The New York State Department of Environmental Conservation (DEC) undertook its final official step in imposing a total ban on gas drilling using the method of high-volume hydraulic fracturing (HVHF) through its issuance this week of its “Findings Statement” pursuant to New York’s State Environmental Quality Review Act (“SEQRA”). This week’s action was a fait accompli following the announcement at the New York Governor’s cabinet meeting in late 2014 that New York would ban HVHF and the subsequent release of DEC’s Final Generic Environmental Impact Statement (SGEIS). The Findings Statement breaks no new ground, continuing to base the total ban on somewhat vague assertions of unquantified public health risk and numerous statements of “possible” impacts. In this article, we focus on DEC’s primary reasoning underlying the ban that could be subject to legal challenge.

The Findings Statement starts by quickly summarizing the numerous mitigation measures previously detailed in the SGEIS and then dismisses them summarily as inadequate to eliminate all potential for impacts due to accidental releases or human error. Applying this stringent threshold to other activities that require permits would logically lead to the conclusion that no activity posing a risk of environmental harm should ever be permitted in New York State. This virtually impossible-to-meet standard could be the subject of a legal challenge to DEC’s ban – assuming one is filed, with such challenge focused on the widespread use of HVHF throughout the rest of the country, and EPA’s recent study showing that HVHF does not pose systemic risks to water quality.

Another interesting aspect of the Findings Statement is DEC’s definition of HVHF as the “stimulation of a well using 300,000 or more gallons of water as the base fluid for hydraulic fracturing for all stages of well completion, regardless of whether the well is vertical or directional.” As a threshold matter that would mean that a well stimulation method that does not use water would not be subject to the ban. Further, while the 300,000 gallon threshold is well below the current amount of water typically used in the HVHF process, the technology is always changing and there could come a time when much less water is required. In such a case again, the ban would not be applicable. Given this threshold, DEC’s must have premised the ban on HVHF primarily on impacts related to the amount of water used in the process and the associated impacts on water supplies, and from fracking wastewater (treatment and storage), and truck trips to bring water to HVHF pads. However, the agency attempted to broaden the scope of impacts beyond water usage in noting that HVHF well pads are larger than conventional well pads (though less numerous) and could bring drilling to areas that were not drilled conventionally. That premise, however, does not necessarily hold up given that New York is a water rich state with estimated HVHF water usage projected to represent below 0.25 percent of water consumed in the state. While DEC focuses on lack of disposal options, recycling waste water and out of state disposal remain available. Thus, the attempted connection between the gallonage threshold and water impacts seems tenuous.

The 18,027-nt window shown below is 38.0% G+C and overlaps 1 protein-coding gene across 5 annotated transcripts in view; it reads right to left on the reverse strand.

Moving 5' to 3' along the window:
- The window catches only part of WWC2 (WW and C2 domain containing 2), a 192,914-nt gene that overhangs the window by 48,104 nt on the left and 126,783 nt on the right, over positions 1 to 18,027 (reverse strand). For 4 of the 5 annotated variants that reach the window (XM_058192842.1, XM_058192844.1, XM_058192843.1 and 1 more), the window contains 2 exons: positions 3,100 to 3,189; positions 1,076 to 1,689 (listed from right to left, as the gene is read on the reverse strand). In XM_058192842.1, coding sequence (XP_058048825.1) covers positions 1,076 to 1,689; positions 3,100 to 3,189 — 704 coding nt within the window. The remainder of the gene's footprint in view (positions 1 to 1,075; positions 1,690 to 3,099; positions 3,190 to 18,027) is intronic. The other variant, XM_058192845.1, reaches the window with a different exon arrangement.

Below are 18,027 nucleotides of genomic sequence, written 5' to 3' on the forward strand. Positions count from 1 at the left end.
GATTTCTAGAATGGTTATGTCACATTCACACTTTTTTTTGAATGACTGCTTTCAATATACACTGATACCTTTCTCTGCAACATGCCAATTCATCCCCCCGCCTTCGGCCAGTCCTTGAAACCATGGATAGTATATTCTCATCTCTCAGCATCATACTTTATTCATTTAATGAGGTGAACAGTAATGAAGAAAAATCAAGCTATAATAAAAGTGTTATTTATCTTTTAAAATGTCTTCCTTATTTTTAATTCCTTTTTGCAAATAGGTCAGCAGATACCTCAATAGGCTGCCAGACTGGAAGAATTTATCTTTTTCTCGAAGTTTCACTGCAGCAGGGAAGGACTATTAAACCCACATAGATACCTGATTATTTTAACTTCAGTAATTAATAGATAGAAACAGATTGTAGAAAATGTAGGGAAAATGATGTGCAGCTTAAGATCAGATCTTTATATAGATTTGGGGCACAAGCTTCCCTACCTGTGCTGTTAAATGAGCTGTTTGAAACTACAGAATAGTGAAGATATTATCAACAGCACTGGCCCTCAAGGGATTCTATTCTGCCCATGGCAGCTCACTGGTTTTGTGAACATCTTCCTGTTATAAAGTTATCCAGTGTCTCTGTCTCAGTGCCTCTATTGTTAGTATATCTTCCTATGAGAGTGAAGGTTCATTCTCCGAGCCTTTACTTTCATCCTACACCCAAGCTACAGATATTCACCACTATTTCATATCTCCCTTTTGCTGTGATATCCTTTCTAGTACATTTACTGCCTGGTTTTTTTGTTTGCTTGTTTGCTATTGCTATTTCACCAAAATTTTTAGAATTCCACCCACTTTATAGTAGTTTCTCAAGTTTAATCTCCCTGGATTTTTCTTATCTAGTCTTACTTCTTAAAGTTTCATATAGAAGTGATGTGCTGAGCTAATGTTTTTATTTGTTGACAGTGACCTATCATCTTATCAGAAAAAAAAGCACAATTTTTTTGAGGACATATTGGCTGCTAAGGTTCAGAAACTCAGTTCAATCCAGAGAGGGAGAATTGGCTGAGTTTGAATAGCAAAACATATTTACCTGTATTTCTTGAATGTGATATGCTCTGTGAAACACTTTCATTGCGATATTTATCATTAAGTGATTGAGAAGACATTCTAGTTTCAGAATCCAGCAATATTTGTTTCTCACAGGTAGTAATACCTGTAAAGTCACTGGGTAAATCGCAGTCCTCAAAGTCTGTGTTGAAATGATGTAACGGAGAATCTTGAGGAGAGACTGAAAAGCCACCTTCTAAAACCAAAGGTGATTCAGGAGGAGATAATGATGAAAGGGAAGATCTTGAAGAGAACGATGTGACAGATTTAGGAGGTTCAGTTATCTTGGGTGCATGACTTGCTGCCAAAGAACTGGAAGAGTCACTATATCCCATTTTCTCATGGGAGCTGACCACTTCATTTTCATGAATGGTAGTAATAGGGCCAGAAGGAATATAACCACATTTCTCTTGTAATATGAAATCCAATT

The Findings Statement otherwise takes a kitchen sink approach in concluding that HVHF would result or may result in unacceptable environmental impacts. That scattershot approach broadens the rationale but also broadens the areas to be defended by DEC in any potential challenge. For instance, the Findings Statement notes that, while HVHF would result in fewer well pads than conventional drilling, the impacts would be more “intense.” However, the Findings Statement does not specify what that intensity is except for noting that the HVHF well pads are 50% larger. DEC observes that HVHF would generate greater amounts of drill cuttings but again fails to specify how these additional cuttings would result in impacts that justify a blanket ban on the activity. Further, the “intensity” of the activity is somewhat undercut in other portions of the Findings Statement concluding that the economic benefits of HVHF would not be as great as expected because the level of activity is expected to be modest in light of the earlier proposed restrictions. It is hard to understand how the activity would be so intensive to industrialize upstate New York, yet also result in minimal economic development perspective, simultaneously.

One section of the Findings Statement that may have a more universal application is the section that focuses on potential impacts from accessory infrastructure, such as natural gas pipelines and compressor stations, which DEC found also could result in “potential” adverse impacts on wetlands, state-owned forests and animal habitat. One can be sure that future opponents of projects related to such accessory infrastructure are sure to rely on these Findings to bolster their arguments, which could hinder attempts to increase the supply of natural gas to underserved parts of the state.

DEC’s SEQRA Findings unsurprisingly build upon the case made in its SGFEIS that HVHF is an unproven and risky technology that is likely to result in significant adverse impacts that outweigh its benefits. Like the FEIS, the Findings rely heavily on “possible” risks and a concern that mitigation measures “may” not adequately address those impacts. It remains to be said whether the mere risk of potential impact and application of a very stringent standard for deeming mitigation measures sufficient would be deemed enough to support New York’s ban on HVHF should industry choose to challenge the States’ action.